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In the morning I was chatting with who I thought was the Cook as she’d met with us with special dietary needs the night before so I just assumed – turns out she was the owner -and the accommodations was one of the topics. I mentioned that I go to bed very early and also wake up super early so it was awkward trying to get up without waking the others. She told me to go see here when we got back from our project later.

When we got back she gave me a key and led me around to the other side of the compound to a private unit, with a bathroom and a shower! I have to say that age has its privileges.

Mine is behind the fence to the left side. There was a porch and yard, bbq, outside kitchen set-up, inside there was a counter, fridge, bed, and the bathroom. Pretty comfy, and quiet. I slept really well there. Oh, and it had fans!!

I was very well treated and extremely grateful for it. She took great care to provide food that all the special diets could eat – Vegetarian, Vegan, Pescatarian, me who is LCHF, etc. And the food was good! One night she made me (and just me!) mutton curry! Was delicious. And my packed lunches were always great – fresh vegetables and protein.

The dining hall and kitchen were a building in the rough centre of the compound, down a sort of corridor of other building walls.

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The dining hall was open air so there were often flying things!

This is Millie… she was a couple months old and had the run of the place. Appeared to be part Corgi and absolutely adorable. Everyone was her friend.

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A couple of times I went down the street (with others!) and got a very excellent latte at a coffee shop. The whole group ate out at one of the restaurants one night… I actually am trying to remember what I had without consulting my journal… but, obviously it wasn’t memorable. I do remember it was missing items that were listed in the menu. They also had a party at a bar another night – I skipped that. I also skipped the beach day/bbq trip. I much preferred puttering and resting to either watching other people drink (I don’t drink) or spending a day on a beach.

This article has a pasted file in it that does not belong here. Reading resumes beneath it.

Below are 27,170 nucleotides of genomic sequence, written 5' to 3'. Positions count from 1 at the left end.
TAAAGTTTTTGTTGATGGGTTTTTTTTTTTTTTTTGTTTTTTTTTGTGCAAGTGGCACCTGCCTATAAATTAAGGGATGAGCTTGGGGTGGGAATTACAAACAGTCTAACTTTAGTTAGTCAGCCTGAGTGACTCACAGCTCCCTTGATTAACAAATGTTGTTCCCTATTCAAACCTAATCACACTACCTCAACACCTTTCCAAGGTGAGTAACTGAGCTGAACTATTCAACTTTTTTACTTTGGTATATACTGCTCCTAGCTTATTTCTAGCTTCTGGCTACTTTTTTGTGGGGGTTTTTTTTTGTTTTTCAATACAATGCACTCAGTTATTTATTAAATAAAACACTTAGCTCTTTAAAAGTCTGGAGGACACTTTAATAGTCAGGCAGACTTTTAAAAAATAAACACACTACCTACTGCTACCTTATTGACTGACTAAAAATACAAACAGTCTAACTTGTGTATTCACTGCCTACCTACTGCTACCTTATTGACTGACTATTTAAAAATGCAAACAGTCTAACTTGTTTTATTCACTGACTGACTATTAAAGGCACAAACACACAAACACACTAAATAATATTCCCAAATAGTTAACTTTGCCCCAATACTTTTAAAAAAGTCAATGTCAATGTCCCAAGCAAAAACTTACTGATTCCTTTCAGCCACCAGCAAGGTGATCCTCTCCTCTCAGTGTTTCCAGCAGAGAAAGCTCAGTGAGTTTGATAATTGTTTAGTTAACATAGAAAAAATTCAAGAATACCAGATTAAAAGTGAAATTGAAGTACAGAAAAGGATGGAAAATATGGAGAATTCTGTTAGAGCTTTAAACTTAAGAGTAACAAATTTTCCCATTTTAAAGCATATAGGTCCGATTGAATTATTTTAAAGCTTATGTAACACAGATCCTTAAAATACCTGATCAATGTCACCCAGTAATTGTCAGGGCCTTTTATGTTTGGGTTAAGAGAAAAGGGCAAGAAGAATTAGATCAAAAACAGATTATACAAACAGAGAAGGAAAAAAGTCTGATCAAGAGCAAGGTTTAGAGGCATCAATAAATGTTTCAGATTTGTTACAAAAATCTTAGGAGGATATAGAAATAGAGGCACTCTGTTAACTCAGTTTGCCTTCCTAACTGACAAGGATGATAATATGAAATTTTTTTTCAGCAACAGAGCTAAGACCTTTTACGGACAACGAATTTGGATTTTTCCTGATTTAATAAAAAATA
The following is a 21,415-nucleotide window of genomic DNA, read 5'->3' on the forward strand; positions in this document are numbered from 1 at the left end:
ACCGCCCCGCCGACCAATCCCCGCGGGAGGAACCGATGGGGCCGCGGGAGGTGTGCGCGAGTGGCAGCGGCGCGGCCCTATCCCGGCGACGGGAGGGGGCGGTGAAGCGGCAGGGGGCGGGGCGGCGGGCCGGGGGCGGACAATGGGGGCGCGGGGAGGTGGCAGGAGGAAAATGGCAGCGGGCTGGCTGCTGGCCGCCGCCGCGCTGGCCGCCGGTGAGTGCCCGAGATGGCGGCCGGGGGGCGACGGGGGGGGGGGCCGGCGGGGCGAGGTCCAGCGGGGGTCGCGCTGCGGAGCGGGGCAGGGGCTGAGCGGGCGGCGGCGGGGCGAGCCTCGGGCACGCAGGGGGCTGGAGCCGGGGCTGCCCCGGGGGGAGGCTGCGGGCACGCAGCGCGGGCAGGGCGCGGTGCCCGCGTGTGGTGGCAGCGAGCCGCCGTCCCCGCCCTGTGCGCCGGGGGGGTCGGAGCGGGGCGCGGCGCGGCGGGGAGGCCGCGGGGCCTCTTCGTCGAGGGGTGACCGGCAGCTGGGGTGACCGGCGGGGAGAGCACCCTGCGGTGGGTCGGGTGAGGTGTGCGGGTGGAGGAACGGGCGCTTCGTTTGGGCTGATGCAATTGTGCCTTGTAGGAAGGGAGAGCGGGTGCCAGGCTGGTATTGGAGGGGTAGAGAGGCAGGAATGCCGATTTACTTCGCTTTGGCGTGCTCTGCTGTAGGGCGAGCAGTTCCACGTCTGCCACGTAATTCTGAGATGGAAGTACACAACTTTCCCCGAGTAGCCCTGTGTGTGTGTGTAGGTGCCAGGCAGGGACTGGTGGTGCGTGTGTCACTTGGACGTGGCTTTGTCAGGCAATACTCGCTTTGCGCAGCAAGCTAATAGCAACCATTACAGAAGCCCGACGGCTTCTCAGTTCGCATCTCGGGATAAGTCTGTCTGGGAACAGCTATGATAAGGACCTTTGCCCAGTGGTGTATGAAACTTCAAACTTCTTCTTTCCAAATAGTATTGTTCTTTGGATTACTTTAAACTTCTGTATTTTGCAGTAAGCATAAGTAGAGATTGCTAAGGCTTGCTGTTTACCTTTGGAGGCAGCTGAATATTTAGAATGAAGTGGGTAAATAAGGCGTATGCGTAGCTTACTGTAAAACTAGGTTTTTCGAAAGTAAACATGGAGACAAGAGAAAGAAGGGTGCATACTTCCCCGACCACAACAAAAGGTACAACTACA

There were a few interesting buildings along the strip where we were – being a tourist area.

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This one also had a hippo on the porch, but he’s not really visible – right at the end of the railing on the left.

We spent ten days in Saint Lucia in total, then packed up and headed to Swaziland/eSwatini for the next adventure!

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Next few posts will cover Swaziland/eSwatini and Mozambique. Totally amazing and unique experiences for me.

 

 


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South African Adventure – Part 5

This is the fifth post about my trip to South Africa to volunteer with Volunteer Eco Students Abroad (VESA) in May/June 2019. The first three covered the volunteer projects I worked on, the rest are about the activities, tours, safaris and places visited.

Once we finished our week of volunteer projects we had the opportunity to participate in included and optional activities. I took advantage of everything offered, I don’t expect to get back to that part of the world, so I made sure I saw and did as much as I could while there.

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Our big safari was to Hluhluwe Imfolozi Park. This park is known to have the Big Five as residents, but no guarantees of seeing any of them. The Big Five are Elephants, Rhinoceros, Water Buffalo, Lions and Leopards.

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We left very early… Everyone up at 4 a.m. and we hit the road by 5 a.m. It was pitch black. The sun was just barely rising when we arrived at the park. We ate when we got there from packed breakfasts that had been brought along.

We divided up amongst the Land Cruisers and headed out. The best time to catch the animals is when they are moving to graze in the mornings.

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The one I got in actually left first but we were soon overtaken. The drivers kept in touch with each other so if one spotted animals they let the others know.